Stocks ended near session highs Wednesday, reversing their early declines, as the market cheered news that the Fed will not raise interest rates until at least 2014 in addition to maintaining its highly accommodative stance to support the recovery.
The Dow Jones Industrial Average rallied 81.21 points, or 0.64 percent, to finish at 12,756.96, led by DuPont and Caterpillar .
The S&P 500 added 11.41 points, or 0.87 percent, to end at 1,326.06. The Nasdaq jumped 31.67 points, or 1.14 percent, to finish at 2,818.31.
The CBOE Volatility Index, widely considered the best gauge of fear in the market, closed near 18.
All key S&P sectors finished higher, led by utilities and materials.
“The fact that [the Fed] extended low rates for another year and then left the door wide open for another stimulus…implies that things are still not as good,” said Kenny Polcari, managing director at ICAP Equities. “This is a manufactured rally—there’s nothing fundamental about this.”
The Fed kept its funds range unchanged near zero and extended its pledge not to boost interest rates until at least 2014, in order to help bolster the weak but modestly growing economy. The Fed has kept its key interest rate at a record low near zero for three years.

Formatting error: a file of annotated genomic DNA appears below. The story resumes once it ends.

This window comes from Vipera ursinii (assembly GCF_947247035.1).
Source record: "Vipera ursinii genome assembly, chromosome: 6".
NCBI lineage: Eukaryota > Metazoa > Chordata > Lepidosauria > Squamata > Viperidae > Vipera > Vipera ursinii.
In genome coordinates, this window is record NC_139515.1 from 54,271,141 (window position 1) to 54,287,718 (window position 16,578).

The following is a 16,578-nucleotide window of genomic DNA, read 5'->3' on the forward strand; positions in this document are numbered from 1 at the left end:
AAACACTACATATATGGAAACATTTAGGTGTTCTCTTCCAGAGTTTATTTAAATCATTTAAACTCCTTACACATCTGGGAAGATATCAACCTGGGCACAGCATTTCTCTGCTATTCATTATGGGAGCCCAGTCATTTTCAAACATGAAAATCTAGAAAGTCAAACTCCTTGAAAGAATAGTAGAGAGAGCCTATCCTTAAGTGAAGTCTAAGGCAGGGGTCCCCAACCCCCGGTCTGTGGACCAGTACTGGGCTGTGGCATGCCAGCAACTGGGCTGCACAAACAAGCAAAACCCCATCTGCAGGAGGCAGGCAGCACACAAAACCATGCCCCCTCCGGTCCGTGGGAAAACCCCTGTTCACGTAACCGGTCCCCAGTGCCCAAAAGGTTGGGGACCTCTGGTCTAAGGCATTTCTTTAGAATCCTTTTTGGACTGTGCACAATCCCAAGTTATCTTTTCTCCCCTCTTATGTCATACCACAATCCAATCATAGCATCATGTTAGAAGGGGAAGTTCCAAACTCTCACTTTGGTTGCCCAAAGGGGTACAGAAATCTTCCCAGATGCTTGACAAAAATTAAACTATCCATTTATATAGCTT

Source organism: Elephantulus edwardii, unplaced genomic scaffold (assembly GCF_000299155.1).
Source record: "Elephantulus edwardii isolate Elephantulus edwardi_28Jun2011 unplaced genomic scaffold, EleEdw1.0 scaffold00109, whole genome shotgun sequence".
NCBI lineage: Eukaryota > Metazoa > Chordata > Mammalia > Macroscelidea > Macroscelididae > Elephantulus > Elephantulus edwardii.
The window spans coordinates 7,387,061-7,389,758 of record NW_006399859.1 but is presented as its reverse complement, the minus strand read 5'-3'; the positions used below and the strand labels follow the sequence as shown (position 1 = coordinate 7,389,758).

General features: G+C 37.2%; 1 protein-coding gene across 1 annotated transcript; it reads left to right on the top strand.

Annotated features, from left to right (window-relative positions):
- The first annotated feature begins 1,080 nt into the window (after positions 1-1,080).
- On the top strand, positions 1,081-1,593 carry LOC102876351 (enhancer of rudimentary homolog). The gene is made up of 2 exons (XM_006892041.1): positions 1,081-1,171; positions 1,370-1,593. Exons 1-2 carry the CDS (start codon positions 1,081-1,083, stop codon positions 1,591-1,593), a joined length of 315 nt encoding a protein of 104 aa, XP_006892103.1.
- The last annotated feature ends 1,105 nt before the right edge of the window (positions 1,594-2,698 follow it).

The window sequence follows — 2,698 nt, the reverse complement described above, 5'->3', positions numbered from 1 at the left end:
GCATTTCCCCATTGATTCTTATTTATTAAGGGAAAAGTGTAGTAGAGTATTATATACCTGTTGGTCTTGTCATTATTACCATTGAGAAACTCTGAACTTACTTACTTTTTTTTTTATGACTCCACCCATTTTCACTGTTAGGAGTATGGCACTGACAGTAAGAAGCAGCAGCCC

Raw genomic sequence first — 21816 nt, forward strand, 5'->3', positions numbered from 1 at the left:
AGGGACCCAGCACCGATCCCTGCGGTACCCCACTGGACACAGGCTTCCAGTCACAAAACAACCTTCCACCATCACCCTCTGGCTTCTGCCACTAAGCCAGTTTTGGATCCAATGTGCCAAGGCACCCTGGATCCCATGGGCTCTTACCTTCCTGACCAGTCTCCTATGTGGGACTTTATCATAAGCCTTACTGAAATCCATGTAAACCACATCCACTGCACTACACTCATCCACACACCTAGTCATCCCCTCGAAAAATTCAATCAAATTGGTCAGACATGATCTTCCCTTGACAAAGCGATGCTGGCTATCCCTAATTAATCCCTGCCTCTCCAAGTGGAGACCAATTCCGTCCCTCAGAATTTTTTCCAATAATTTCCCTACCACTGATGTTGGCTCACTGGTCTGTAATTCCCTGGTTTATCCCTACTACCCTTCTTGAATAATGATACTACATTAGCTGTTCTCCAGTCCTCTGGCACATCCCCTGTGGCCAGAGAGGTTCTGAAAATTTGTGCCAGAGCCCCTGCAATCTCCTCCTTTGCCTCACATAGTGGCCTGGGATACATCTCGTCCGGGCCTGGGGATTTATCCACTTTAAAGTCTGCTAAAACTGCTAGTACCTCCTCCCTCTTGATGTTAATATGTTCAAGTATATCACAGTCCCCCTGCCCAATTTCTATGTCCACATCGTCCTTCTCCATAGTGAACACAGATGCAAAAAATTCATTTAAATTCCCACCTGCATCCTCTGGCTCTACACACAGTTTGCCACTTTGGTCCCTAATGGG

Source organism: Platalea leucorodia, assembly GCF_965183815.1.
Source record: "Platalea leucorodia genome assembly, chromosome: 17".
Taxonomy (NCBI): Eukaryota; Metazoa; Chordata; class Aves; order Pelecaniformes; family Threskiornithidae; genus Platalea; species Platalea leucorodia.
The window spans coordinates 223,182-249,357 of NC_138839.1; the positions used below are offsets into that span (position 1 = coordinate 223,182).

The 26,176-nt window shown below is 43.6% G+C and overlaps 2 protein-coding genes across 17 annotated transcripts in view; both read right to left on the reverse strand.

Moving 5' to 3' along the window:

Meanwhile, the Fed also downgraded its outlook for economic growth this year to between 2.2 percent to 2.7 percent but pruned its projection for the unemployment rate, saying it expects the rate to fall to a less severe 8.2 percent.
Apple surged to trade at all-time highs after the iPod maker's quarterly results blew past expectationsafter U.S. consumers snapped up near-unprecedented numbers of iPhones and iPads. In addition, a whopping 15 brokerages raised their price target on the firm.
United Tech finished slightly lower even after the diversified manufacturer reported a jump in earnings. Meanwhile, fellow Dow component Boeing said its profit gained, thanks to stronger commercial airplane deliveries.